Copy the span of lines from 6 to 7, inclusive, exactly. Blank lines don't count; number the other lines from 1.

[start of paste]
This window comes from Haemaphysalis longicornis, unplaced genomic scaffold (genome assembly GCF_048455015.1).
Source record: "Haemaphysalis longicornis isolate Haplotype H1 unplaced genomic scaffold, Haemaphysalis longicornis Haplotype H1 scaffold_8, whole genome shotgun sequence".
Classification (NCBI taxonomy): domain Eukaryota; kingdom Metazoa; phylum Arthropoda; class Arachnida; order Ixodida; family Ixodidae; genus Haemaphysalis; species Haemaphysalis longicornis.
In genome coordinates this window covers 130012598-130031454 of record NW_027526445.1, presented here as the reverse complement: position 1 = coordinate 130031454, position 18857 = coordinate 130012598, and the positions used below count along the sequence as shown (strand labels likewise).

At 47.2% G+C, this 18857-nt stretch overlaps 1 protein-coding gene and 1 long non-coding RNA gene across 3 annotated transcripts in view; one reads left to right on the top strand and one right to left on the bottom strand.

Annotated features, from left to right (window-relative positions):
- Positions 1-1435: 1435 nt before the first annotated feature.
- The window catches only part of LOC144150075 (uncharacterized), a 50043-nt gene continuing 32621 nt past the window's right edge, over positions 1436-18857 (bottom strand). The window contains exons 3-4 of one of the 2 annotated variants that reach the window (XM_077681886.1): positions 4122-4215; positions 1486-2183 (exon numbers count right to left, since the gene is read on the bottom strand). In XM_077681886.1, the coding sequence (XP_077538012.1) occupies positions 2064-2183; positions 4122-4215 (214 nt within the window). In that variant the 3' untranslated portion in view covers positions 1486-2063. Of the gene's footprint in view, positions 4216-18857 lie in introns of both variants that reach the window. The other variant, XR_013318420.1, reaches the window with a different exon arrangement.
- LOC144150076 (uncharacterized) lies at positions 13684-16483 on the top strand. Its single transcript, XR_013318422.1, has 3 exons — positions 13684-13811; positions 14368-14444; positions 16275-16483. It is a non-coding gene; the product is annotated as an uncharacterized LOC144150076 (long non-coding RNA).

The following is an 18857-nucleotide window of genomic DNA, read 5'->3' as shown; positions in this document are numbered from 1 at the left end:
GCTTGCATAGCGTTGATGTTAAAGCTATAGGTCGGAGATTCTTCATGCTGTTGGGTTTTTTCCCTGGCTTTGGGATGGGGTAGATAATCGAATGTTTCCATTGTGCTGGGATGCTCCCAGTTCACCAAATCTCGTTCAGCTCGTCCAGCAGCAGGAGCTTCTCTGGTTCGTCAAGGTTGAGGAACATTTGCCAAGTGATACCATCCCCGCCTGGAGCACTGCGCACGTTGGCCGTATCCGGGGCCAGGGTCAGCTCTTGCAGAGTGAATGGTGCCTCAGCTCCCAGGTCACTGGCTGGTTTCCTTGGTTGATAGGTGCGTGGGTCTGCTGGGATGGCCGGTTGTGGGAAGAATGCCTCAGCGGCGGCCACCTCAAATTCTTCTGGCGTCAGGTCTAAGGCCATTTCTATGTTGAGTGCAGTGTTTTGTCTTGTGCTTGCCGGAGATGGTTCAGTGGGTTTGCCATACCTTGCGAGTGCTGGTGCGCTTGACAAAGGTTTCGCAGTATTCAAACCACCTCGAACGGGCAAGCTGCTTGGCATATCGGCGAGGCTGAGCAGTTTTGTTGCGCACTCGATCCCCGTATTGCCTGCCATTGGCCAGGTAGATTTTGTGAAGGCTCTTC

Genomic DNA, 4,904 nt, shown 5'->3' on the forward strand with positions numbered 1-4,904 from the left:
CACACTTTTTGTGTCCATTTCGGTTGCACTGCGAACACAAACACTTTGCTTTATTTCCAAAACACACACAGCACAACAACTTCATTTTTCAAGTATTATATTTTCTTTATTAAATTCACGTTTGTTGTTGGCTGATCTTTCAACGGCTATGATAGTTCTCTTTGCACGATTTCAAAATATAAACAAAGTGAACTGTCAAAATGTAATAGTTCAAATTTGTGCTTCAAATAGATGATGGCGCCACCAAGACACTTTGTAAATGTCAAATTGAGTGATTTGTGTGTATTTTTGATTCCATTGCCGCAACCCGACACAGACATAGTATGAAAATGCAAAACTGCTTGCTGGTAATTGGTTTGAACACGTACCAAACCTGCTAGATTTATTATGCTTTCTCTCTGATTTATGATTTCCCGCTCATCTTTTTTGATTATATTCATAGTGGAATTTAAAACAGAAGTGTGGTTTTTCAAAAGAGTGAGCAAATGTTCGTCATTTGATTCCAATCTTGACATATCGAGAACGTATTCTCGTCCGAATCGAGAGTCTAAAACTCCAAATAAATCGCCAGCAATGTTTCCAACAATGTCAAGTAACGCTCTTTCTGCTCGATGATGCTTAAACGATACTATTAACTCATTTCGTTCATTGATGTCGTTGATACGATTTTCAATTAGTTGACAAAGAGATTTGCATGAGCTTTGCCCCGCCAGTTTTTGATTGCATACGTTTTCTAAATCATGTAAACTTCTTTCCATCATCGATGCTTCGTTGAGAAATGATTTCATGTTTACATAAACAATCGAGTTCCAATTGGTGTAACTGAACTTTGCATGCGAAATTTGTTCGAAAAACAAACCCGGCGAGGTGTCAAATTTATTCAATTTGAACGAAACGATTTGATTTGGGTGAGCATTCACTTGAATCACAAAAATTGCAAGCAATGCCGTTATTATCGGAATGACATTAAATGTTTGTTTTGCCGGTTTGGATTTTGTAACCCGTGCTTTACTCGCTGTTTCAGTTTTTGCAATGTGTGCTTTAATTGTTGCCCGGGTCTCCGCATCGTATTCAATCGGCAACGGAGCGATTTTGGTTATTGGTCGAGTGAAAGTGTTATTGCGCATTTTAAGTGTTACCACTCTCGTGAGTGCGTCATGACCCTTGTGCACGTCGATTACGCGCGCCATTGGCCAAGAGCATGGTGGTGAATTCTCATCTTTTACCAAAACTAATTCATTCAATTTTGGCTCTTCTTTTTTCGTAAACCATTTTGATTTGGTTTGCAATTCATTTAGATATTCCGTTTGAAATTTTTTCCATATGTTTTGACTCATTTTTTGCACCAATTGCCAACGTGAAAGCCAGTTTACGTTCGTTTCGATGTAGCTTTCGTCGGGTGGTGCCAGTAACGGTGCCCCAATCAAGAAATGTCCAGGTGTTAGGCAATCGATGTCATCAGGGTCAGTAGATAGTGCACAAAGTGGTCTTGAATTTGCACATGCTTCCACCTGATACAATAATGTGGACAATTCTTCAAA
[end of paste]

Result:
Annotated features, from left to right (window-relative positions):
- Positions 1-1435: 1435 nt before the first annotated feature.